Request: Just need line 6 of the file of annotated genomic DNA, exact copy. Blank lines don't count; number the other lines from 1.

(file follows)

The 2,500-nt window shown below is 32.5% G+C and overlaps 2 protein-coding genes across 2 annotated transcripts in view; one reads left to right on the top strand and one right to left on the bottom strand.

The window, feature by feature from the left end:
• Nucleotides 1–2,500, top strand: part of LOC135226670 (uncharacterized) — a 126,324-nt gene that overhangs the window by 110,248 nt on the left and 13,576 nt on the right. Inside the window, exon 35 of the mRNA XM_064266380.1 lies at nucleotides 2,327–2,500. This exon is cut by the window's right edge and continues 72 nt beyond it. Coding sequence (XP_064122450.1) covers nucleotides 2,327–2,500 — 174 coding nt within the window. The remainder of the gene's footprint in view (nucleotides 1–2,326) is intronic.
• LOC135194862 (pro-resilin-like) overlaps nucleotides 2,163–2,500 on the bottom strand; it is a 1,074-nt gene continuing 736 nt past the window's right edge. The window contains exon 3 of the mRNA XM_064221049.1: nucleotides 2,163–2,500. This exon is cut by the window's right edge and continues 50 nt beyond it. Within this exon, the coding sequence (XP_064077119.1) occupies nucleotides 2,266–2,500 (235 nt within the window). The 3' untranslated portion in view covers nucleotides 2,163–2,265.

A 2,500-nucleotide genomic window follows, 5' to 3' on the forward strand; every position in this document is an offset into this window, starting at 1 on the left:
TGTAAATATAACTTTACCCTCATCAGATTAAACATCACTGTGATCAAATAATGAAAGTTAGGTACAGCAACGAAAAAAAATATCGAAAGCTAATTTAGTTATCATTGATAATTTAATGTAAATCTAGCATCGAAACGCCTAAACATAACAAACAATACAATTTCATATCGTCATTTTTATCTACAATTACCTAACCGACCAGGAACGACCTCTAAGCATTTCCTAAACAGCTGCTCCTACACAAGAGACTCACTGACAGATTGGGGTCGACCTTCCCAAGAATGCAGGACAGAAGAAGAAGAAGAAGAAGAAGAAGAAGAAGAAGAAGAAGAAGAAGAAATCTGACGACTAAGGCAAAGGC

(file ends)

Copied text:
TGTAAATATAACTTTACCCTCATCAGATTAAACATCACTGTGATCAAATAATGAAAGTTAGGTACAGCAACGAAAAAAAATATCGAAAGCTAATTTAGTTATCATTGATAATTTAATGTAAATCTAGCATCGAAACGCCTAAACATAACAAACAATACAATTTCATATCGTCATTTTTATCTACAATTACCTAACCGACCAGGAACGACCTCTAAGCATTTCCTAAACAGCTGCTCCTACACAAGAGACTCACTGACAGATTGGGGTCGACCTTCCCAAGAATGCAGGACAGAAGAAGAAGAAGAAGAAGAAGAAGAAGAAGAAGAAGAAGAAGAAGAAATCTGACGACTAAGGCAAAGGC